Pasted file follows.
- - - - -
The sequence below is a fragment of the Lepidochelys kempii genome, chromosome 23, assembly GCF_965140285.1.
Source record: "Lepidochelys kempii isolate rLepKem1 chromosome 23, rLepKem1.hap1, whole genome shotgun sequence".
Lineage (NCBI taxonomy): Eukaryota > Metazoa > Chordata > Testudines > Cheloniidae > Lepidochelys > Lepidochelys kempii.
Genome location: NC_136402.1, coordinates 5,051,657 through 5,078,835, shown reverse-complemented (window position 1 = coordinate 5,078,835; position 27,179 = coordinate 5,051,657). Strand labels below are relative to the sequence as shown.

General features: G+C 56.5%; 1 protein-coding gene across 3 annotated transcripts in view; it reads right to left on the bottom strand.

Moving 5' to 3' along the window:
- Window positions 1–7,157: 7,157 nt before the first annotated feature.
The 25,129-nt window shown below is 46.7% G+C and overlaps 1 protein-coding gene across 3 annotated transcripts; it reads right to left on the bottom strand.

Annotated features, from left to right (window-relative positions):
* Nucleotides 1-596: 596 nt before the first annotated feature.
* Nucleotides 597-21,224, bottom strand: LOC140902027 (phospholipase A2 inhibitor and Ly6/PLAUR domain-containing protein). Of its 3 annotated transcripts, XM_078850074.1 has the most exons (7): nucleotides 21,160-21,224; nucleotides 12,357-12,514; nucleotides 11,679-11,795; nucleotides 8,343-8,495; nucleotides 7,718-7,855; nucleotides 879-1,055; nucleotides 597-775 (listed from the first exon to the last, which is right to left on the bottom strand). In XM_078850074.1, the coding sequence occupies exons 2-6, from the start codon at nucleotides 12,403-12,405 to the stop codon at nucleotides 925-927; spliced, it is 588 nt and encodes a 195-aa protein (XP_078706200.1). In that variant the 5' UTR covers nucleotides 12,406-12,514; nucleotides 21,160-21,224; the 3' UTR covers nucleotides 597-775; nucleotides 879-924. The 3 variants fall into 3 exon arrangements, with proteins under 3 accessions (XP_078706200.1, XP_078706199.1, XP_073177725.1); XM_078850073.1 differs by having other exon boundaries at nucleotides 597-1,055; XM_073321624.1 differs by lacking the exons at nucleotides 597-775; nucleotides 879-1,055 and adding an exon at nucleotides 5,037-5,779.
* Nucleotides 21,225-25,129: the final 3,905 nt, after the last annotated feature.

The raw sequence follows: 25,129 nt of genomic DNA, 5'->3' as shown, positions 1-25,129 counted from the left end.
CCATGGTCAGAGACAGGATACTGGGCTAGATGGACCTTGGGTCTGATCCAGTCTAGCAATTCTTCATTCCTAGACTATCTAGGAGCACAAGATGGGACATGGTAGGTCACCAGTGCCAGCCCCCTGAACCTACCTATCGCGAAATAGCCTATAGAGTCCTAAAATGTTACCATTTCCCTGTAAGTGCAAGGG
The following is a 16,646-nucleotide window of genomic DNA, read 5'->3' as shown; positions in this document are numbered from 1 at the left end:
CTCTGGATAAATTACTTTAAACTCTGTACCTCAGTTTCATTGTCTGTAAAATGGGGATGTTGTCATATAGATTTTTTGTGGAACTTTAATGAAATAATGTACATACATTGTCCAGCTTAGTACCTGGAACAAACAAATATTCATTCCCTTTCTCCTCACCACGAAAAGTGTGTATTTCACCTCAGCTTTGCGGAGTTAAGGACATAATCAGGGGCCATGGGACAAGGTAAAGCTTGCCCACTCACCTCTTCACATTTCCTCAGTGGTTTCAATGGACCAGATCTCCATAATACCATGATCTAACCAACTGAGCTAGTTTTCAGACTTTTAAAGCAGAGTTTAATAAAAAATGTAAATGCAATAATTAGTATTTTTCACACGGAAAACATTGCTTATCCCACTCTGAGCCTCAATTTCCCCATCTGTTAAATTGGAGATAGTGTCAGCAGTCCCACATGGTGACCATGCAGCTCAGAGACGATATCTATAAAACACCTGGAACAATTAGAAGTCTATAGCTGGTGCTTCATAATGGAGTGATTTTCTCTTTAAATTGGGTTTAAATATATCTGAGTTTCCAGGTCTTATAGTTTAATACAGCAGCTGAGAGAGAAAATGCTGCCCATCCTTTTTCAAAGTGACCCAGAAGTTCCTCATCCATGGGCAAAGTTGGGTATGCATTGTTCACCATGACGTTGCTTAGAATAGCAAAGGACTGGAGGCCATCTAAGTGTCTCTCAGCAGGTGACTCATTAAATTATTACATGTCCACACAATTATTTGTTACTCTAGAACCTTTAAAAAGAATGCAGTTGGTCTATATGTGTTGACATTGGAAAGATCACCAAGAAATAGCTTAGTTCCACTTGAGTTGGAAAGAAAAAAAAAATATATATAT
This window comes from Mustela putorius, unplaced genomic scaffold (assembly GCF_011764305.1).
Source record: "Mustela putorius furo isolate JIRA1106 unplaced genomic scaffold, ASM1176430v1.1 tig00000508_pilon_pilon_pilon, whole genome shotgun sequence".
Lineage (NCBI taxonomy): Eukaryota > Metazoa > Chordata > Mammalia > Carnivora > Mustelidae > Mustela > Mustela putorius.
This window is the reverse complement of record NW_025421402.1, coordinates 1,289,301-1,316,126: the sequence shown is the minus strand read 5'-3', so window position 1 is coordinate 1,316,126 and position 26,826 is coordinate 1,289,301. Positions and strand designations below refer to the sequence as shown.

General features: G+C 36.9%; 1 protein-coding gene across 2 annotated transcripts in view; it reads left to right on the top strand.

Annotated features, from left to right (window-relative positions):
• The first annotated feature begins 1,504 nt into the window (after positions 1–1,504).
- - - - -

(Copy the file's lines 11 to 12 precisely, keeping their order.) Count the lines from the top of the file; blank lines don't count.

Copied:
* Nucleotides 597-21,224, bottom strand: LOC140902027 (phospholipase A2 inhibitor and Ly6/PLAUR domain-containing protein). Of its 3 annotated transcripts, XM_078850074.1 has the most exons (7): nucleotides 21,160-21,224; nucleotides 12,357-12,514; nucleotides 11,679-11,795; nucleotides 8,343-8,495; nucleotides 7,718-7,855; nucleotides 879-1,055; nucleotides 597-775 (listed from the first exon to the last, which is right to left on the bottom strand). In XM_078850074.1, the coding sequence occupies exons 2-6, from the start codon at nucleotides 12,403-12,405 to the stop codon at nucleotides 925-927; spliced, it is 588 nt and encodes a 195-aa protein (XP_078706200.1). In that variant the 5' UTR covers nucleotides 12,406-12,514; nucleotides 21,160-21,224; the 3' UTR covers nucleotides 597-775; nucleotides 879-924. The 3 variants fall into 3 exon arrangements, with proteins under 3 accessions (XP_078706200.1, XP_078706199.1, XP_073177725.1); XM_078850073.1 differs by having other exon boundaries at nucleotides 597-1,055; XM_073321624.1 differs by lacking the exons at nucleotides 597-775; nucleotides 879-1,055 and adding an exon at nucleotides 5,037-5,779.
* Nucleotides 21,225-25,129: the final 3,905 nt, after the last annotated feature.